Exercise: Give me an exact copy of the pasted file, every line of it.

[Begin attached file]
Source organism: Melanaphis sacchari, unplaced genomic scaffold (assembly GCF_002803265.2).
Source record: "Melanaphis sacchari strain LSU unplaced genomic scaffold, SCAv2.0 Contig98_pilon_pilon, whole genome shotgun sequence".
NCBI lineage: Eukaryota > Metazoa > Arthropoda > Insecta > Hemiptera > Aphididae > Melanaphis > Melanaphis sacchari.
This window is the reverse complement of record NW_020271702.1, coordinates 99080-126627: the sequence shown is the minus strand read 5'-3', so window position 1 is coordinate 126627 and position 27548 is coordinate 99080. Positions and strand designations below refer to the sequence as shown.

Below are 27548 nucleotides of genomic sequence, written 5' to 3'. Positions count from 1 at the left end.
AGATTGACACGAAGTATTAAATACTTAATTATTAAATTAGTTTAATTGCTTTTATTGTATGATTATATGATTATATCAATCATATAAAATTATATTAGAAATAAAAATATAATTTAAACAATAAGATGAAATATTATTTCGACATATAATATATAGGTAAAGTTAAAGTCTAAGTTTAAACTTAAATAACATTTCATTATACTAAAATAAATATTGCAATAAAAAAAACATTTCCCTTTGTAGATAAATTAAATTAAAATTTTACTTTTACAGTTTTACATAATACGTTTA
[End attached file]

Source organism: Melanaphis sacchari, unplaced genomic scaffold (assembly GCF_002803265.2).
Source record: "Melanaphis sacchari strain LSU unplaced genomic scaffold, SCAv2.0 Contig98_pilon_pilon, whole genome shotgun sequence".
NCBI lineage: Eukaryota > Metazoa > Arthropoda > Insecta > Hemiptera > Aphididae > Melanaphis > Melanaphis sacchari.
This window is the reverse complement of record NW_020271702.1, coordinates 99080-126627: the sequence shown is the minus strand read 5'-3', so window position 1 is coordinate 126627 and position 27548 is coordinate 99080. Positions and strand designations below refer to the sequence as shown.

Below are 27548 nucleotides of genomic sequence, written 5' to 3'. Positions count from 1 at the left end.
AGATTGACACGAAGTATTAAATACTTAATTATTAAATTAGTTTAATTGCTTTTATTGTATGATTATATGATTATATCAATCATATAAAATTATATTAGAAATAAAAATATAATTTAAACAATAAGATGAAATATTATTTCGACATATAATATATAGGTAAAGTTAAAGTCTAAGTTTAAACTTAAATAACATTTCATTATACTAAAATAAATATTGCAATAAAAAAAACATTTCCCTTTGTAGATAAATTAAATTAAAATTTTACTTTTACAGTTTTACATAATACGTTTA